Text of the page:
We all know how important it is to get enough sleep.
Even just a day or two in which we are short on sleep can leave us feeling groggy and unfocused. However, much research seems to show that the herbal extract of the Valeriana officinalis plant may benefit patients who suffer from chronic insomnia.
A few studies have noted that valerian also seems to relieve mood disorders (such as anxiety, bipolar disorder, or depression) among patients who also have insomnia.
The potential value for valerian in treating mood disorders is particularly intriguing, as side effects from standard mood-disorder medications, such as drowsiness, dizziness, weight gain, constipation, nausea and vomiting, can be very unpleasant.
How does valerian improve mood disorders, and how effective is it?
How does valerian work?
Valerian is a tall, perennial, flowering plant that is native to North America, Europe, and Asia.1 It has been used for thousands of years to treat insomnia, headaches, and convulsions.1 It is sold in many forms, including capsule, tea, tincture, and essential oil. All of these preparations are usually derived from the root of the plant.1
Researchers are still not certain of precisely how valerenic acid (the main active ingredient in the plant) works to improve mood and help fight insomnia.1,2 However, there has been some interesting exploratory work done in the field, mainly centering on the gamma-aminobutyric acid (GABA) inhibitory neurotransmitter, which sends messages between the brain and the nervous systems. GABA is also thought to have sedative and anti-anxiety effects.2,3
Valerenic acid extract strengthens GABA’s ability to bind with GABA receptors, which then increase the available amount of GABA. Interestingly, one of most popular types of anti-anxiety medications, benzodiazepines, is thought to work in much the same way.1-3
Of course, the advantage of valerian over benzodiazepines is that the side effects associated with valerian are less severe.1
What does the research say?
A 2014 meta-analysis paper in the Australian & New Zealand Journal of Psychiatry examined a number of popular herbal medications to determine their effectiveness for treating anxiety and insomnia, particularly for patients with bipolar disorder.4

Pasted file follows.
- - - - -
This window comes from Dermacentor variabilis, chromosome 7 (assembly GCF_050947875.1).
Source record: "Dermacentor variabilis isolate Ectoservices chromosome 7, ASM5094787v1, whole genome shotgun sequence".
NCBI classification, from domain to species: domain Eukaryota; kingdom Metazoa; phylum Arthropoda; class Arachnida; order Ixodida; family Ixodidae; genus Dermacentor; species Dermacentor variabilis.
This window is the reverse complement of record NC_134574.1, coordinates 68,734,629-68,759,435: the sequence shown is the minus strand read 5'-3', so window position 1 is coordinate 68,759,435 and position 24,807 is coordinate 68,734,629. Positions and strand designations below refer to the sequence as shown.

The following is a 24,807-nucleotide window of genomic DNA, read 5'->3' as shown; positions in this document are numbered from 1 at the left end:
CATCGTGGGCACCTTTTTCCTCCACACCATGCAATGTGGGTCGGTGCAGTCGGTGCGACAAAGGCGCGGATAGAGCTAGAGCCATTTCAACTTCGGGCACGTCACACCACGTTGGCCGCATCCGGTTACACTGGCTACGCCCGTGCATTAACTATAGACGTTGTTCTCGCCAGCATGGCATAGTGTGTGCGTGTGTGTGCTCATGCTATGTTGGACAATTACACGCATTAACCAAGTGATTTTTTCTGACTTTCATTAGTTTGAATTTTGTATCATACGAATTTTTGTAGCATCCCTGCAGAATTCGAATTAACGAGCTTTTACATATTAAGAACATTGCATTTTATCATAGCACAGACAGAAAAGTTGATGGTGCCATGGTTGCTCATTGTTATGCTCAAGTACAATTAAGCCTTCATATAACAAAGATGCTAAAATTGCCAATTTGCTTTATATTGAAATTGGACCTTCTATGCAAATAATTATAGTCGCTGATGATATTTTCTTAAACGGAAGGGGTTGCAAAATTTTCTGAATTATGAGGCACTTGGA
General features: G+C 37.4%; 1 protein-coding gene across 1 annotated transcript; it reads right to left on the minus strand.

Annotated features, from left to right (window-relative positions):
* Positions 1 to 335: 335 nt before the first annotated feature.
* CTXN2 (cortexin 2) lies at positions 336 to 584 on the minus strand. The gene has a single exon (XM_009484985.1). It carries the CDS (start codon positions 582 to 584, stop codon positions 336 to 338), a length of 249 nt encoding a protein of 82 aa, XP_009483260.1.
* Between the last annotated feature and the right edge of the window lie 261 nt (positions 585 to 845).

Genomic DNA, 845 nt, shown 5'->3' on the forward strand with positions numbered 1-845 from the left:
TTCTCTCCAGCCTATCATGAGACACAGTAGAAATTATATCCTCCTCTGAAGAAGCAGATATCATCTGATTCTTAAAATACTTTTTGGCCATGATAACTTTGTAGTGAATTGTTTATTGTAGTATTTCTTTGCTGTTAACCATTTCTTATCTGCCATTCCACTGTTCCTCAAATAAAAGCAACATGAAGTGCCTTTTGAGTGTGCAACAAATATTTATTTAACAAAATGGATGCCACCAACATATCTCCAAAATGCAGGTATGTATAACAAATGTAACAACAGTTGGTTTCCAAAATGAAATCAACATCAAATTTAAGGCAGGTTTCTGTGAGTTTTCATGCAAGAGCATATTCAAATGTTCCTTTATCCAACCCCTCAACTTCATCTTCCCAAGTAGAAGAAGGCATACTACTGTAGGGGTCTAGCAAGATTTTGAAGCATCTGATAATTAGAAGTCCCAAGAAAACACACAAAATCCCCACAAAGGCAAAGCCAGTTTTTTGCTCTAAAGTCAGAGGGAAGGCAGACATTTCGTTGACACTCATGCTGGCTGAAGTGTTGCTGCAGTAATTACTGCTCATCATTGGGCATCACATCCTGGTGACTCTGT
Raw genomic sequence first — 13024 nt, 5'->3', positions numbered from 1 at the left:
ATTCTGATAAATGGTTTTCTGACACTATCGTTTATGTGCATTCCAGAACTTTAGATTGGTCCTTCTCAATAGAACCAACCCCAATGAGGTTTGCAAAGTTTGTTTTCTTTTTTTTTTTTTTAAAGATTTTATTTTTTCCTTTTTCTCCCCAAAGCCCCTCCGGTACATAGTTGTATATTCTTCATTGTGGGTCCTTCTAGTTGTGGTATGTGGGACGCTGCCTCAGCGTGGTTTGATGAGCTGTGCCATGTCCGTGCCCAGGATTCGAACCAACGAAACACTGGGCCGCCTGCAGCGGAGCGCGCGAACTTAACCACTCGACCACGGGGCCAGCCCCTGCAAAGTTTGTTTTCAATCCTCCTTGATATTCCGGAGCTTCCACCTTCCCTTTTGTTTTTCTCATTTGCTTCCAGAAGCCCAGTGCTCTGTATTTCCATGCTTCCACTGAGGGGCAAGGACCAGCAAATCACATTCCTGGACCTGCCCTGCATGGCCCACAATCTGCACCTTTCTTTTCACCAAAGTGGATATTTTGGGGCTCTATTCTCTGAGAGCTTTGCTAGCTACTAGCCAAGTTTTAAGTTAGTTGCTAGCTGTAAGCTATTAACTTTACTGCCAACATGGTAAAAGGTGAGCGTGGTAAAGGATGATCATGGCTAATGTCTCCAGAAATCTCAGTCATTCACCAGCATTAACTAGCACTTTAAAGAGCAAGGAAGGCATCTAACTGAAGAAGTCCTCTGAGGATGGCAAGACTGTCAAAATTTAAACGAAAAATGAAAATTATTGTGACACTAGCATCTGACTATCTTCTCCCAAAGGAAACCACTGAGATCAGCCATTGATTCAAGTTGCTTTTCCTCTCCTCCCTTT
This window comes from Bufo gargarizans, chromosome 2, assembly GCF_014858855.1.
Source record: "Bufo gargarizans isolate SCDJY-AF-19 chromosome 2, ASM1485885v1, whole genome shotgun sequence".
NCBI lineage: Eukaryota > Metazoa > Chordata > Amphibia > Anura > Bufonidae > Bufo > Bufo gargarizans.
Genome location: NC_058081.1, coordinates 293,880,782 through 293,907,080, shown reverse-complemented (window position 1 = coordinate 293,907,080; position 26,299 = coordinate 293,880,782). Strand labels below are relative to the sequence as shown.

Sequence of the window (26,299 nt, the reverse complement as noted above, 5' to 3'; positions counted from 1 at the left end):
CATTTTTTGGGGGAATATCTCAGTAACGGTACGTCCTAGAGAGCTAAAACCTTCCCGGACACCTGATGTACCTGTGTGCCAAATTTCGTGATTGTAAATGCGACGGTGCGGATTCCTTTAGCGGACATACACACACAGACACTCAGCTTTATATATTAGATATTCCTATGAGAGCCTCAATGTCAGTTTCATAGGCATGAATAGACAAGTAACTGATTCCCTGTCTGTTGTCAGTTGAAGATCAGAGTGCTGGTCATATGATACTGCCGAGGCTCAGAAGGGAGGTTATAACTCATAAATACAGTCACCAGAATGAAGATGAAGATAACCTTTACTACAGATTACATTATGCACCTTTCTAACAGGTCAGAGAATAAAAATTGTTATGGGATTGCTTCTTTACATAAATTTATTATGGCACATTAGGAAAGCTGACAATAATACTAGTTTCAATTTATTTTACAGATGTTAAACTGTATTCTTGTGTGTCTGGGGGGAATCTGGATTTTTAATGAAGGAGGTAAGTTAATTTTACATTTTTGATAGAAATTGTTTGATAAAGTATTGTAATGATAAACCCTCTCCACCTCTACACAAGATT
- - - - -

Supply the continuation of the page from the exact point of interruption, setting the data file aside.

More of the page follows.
This type of study can be very useful when research mainly consists of papers with only a small number of subjects. A meta-analysis combines these smaller studies in order to look for similar patterns, which can then give more weight to the overall findings.
When the researchers pooled findings from smaller studies, valerian received an A rating in terms of the level of evidence for treating anxiety and a B rating for the level of evidence for treating insomnia.4 It also appeared to have minimal side effects compared to some of the other herbal medications examined in the study.
While some of the individual findings may have been inconclusive, the researchers felt that valerian was quite promising for treating anxiety or insomnia in patients with bipolar disorder. Furthermore, it seemed to work at least as well as benzodiazepines for treating anxiety.4
Many patients with mood disorders, particularly anxiety and bipolar disorder, also have chronic insomnia. Fortunately, valerian shows promise as a safe alternative or adjunct to benzodiazepines for treating both conditions.
- Valerian (herb). Accessed Dec. 13, 2017.
- EBM Consult. Accessed Dec. 13, 2017.
- Lydiard RB. (2003). The role of GABA in anxiety disorders. Journal of Clinical Psychiatry, 64(Suppl 3), 21-27.
- Baek JH, Nierenberg AA, Kinrys G. (2014). Clinical applications of herbal medicines for anxiety and insomnia: Targeting patients with bipolar disorder. Australian & New Zealand Journal of Psychiatry, 48(8), 705-715.